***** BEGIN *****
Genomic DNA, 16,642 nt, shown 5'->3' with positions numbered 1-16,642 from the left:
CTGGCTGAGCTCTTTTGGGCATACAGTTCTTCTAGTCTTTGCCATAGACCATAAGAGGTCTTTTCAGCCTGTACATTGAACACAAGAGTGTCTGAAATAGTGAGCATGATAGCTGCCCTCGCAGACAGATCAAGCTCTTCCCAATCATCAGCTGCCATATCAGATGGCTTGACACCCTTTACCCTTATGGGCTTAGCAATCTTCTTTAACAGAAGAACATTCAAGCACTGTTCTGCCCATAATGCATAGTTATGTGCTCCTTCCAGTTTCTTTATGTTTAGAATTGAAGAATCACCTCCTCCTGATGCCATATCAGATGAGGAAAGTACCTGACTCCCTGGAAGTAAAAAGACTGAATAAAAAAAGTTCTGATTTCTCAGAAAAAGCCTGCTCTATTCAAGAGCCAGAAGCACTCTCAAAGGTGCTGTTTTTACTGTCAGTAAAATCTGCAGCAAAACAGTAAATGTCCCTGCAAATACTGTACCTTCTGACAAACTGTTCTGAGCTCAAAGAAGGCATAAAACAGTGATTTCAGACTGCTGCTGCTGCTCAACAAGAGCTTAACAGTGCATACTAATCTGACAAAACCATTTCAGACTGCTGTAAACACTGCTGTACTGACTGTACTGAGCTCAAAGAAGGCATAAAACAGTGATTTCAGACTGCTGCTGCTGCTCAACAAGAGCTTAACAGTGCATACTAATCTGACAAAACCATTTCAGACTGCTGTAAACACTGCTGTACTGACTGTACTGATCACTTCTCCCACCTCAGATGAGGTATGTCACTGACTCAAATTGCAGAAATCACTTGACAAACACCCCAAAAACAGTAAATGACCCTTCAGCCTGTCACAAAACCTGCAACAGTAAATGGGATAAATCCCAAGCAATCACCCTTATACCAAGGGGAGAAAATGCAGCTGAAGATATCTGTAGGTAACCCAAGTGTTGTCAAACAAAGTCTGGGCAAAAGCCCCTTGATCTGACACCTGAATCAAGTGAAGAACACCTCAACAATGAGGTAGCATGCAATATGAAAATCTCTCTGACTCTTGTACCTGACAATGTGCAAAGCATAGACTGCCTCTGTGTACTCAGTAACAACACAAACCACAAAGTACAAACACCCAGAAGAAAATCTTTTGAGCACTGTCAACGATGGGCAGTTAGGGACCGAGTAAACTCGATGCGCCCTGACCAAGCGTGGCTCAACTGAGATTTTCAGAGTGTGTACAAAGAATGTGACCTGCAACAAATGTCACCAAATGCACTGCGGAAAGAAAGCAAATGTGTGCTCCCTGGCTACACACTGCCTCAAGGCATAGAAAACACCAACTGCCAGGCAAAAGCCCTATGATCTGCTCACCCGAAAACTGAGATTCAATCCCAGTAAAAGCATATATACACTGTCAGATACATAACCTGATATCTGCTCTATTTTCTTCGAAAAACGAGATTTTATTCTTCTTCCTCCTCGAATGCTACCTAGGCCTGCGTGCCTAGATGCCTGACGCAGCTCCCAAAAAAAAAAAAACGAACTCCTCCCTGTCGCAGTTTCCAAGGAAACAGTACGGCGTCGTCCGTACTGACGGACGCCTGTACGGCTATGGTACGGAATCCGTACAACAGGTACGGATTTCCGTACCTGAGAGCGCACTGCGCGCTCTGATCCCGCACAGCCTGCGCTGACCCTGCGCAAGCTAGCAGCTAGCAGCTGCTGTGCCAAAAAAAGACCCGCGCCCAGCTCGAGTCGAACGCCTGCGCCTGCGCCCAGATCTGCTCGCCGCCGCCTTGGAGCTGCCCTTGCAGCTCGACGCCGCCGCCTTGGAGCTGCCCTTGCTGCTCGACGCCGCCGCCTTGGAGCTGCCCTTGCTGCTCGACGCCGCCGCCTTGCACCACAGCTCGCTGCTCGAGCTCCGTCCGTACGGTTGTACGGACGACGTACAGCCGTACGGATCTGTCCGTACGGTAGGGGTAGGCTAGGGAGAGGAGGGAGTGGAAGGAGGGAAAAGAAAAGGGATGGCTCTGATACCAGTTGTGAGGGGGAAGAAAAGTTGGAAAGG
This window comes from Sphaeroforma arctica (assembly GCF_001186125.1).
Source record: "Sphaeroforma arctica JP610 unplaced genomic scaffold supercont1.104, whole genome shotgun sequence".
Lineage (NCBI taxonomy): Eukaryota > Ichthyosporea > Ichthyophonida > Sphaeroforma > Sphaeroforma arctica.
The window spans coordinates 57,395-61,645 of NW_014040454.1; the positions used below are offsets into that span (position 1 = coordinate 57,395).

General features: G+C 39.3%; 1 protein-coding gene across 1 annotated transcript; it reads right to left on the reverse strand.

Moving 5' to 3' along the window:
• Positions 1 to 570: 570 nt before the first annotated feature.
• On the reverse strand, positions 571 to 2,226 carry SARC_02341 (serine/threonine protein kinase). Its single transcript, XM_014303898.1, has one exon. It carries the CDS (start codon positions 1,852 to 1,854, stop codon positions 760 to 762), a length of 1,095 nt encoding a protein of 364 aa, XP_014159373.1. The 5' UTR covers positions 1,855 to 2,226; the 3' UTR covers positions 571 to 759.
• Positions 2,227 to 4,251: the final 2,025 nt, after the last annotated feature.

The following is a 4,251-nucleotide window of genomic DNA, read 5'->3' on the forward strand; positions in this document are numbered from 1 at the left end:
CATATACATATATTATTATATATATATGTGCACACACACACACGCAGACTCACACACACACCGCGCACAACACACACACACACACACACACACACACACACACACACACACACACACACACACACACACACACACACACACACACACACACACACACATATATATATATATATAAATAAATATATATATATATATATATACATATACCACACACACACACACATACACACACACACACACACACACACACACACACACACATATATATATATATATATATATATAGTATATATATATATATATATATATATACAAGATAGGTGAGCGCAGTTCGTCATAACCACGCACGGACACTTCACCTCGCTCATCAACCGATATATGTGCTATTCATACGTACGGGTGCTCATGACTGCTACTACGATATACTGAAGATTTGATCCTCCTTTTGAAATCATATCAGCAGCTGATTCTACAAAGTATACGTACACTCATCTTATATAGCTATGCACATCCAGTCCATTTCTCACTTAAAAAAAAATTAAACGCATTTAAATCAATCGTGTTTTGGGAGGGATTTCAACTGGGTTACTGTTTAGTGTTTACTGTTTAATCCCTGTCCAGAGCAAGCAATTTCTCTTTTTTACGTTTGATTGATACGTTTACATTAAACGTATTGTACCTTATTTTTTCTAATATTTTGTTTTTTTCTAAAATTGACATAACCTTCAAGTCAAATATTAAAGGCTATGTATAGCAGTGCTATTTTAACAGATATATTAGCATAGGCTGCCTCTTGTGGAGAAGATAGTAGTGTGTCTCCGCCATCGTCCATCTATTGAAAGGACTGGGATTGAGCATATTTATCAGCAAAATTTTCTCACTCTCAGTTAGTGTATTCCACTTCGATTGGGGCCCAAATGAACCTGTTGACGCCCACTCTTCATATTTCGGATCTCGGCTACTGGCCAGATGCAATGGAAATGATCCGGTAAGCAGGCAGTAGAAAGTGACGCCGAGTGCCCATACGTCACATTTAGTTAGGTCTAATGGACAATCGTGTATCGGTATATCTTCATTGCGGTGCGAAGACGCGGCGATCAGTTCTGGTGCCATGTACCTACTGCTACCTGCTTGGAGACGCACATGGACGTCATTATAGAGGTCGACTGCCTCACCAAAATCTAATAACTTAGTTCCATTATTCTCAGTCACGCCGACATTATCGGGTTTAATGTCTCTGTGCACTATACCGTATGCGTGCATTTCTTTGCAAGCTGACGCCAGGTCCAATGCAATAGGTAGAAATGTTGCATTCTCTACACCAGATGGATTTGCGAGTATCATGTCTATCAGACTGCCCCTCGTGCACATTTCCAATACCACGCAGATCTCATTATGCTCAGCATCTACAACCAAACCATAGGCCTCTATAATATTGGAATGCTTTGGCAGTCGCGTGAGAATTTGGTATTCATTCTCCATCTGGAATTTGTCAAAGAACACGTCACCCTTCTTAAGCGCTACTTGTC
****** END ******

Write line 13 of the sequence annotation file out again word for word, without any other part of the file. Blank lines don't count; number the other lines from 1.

CATATACATATATTATTATATATATATGTGCACACACACACACGCAGACTCACACACACACCGCGCACAACACACACACACACACACACACACACACACACACACACACACACACACACACACACACACACACACACACACACACACACACACACACATATATATATATATATAAATAAATATATATATATATATATATACATATACCACACACACACACACATACACACACACACACACACACACACACACACACACACATATATATATATATATATATATATAGTATATATATATATATATATATATATACAAGATAGGTGAGCGCAGTTCGTCATAACCACGCACGGACACTTCACCTCGCTCATCAACCGATATATGTGCTATTCATACGTACGGGTGCTCATGACTGCTACTACGATATACTGAAGATTTGATCCTCCTTTTGAAATCATATCAGCAGCTGATTCTACAAAGTATACGTACACTCATCTTATATAGCTATGCACATCCAGTCCATTTCTCACTTAAAAAAAAATTAAACGCATTTAAATCAATCGTGTTTTGGGAGGGATTTCAACTGGGTTACTGTTTAGTGTTTACTGTTTAATCCCTGTCCAGAGCAAGCAATTTCTCTTTTTTACGTTTGATTGATACGTTTACATTAAACGTATTGTACCTTATTTTTTCTAATATTTTGTTTTTTTCTAAAATTGACATAACCTTCAAGTCAAATATTAAAGGCTATGTATAGCAGTGCTATTTTAACAGATATATTAGCATAGGCTGCCTCTTGTGGAGAAGATAGTAGTGTGTCTCCGCCATCGTCCATCTATTGAAAGGACTGGGATTGAGCATATTTATCAGCAAAATTTTCTCACTCTCAGTTAGTGTATTCCACTTCGATTGGGGCCCAAATGAACCTGTTGACGCCCACTCTTCATATTTCGGATCTCGGCTACTGGCCAGATGCAATGGAAATGATCCGGTAAGCAGGCAGTAGAAAGTGACGCCGAGTGCCCATACGTCACATTTAGTTAGGTCTAATGGACAATCGTGTATCGGTATATCTTCATTGCGGTGCGAAGACGCGGCGATCAGTTCTGGTGCCATGTACCTACTGCTACCTGCTTGGAGACGCACATGGACGTCATTATAGAGGTCGACTGCCTCACCAAAATCTAATAACTTAGTTCCATTATTCTCAGTCACGCCGACATTATCGGGTTTAATGTCTCTGTGCACTATACCGTATGCGTGCATTTCTTTGCAAGCTGACGCCAGGTCCAATGCAATAGGTAGAAATGTTGCATTCTCTACACCAGATGGATTTGCGAGTATCATGTCTATCAGACTGCCCCTCGTGCACATTTCCAATACCACGCAGATCTCATTATGCTCAGCATCTACAACCAAACCATAGGCCTCTATAATATTGGAATGCTTTGGCAGTCGCGTGAGAATTTGGTATTCATTCTCCATCTGGAATTTGTCAAAGAACACGTCACCCTTCTTAAGCGCTACTTGTC